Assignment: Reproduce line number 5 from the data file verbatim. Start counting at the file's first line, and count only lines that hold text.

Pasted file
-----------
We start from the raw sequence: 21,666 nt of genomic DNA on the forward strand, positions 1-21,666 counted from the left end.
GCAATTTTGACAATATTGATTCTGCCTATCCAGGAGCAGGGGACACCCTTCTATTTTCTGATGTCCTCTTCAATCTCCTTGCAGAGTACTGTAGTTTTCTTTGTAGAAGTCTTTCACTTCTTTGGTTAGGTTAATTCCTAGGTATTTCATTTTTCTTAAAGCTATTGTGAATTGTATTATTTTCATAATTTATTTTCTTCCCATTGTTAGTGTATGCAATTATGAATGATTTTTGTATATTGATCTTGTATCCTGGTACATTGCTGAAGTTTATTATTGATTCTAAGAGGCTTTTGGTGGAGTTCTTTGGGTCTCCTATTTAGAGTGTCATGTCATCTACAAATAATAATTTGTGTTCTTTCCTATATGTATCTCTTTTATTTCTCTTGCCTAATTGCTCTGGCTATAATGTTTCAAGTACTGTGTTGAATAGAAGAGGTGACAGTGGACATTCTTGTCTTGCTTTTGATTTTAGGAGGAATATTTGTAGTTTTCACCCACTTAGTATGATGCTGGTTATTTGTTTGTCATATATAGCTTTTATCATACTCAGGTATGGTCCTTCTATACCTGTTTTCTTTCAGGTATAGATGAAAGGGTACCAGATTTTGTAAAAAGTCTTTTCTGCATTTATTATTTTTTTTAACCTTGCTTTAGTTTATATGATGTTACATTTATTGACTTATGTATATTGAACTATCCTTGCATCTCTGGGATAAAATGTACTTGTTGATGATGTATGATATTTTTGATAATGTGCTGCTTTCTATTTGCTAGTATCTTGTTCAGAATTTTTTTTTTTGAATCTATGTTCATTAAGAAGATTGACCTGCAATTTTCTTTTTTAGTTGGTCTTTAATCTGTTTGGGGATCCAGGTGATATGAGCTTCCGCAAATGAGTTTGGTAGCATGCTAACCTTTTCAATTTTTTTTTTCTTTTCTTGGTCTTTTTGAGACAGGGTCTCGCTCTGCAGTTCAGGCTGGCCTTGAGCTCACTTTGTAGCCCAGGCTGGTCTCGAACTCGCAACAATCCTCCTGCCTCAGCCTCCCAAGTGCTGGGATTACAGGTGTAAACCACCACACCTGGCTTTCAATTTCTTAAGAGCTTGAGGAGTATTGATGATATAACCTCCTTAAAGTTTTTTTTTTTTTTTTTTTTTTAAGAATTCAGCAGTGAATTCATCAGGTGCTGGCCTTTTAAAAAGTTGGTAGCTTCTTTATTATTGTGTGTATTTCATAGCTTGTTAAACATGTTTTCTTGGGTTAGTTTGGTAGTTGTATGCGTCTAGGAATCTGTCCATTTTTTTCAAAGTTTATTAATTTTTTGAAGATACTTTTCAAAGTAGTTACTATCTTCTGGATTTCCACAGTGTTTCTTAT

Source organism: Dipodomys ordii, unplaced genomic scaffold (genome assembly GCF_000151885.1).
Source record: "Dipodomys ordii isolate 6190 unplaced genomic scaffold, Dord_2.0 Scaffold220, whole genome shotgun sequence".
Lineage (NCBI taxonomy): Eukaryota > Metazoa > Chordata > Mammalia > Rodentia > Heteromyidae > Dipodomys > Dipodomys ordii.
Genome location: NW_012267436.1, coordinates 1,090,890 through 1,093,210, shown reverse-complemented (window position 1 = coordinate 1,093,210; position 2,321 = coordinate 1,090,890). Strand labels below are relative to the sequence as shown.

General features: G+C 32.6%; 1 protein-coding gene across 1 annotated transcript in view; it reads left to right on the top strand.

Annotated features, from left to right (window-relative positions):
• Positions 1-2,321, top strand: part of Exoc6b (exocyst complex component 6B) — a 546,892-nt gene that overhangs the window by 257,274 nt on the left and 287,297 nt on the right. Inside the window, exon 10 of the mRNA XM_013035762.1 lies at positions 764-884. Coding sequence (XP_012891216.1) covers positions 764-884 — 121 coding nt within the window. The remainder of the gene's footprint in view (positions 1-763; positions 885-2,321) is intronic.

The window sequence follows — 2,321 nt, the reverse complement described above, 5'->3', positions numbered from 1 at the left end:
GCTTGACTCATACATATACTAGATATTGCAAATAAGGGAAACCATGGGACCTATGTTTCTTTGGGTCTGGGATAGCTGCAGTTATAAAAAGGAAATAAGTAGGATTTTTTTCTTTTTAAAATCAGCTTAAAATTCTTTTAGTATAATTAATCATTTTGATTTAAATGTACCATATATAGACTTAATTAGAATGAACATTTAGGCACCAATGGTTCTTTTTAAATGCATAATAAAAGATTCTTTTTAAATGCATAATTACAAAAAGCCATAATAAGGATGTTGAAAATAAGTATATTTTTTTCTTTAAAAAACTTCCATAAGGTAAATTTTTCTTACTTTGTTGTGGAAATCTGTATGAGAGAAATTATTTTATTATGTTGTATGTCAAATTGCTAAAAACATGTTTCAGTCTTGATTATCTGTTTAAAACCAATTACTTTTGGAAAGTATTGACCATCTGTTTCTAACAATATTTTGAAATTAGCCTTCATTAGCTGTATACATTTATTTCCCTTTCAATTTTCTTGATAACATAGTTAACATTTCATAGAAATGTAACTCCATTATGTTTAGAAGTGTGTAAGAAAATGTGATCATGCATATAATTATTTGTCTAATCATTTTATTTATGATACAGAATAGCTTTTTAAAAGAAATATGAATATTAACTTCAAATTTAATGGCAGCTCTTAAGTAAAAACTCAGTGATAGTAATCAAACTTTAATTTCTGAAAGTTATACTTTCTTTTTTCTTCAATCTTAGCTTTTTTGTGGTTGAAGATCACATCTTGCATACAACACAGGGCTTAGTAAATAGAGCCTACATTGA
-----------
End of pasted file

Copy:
Lineage (NCBI taxonomy): Eukaryota > Metazoa > Chordata > Mammalia > Rodentia > Heteromyidae > Dipodomys > Dipodomys ordii.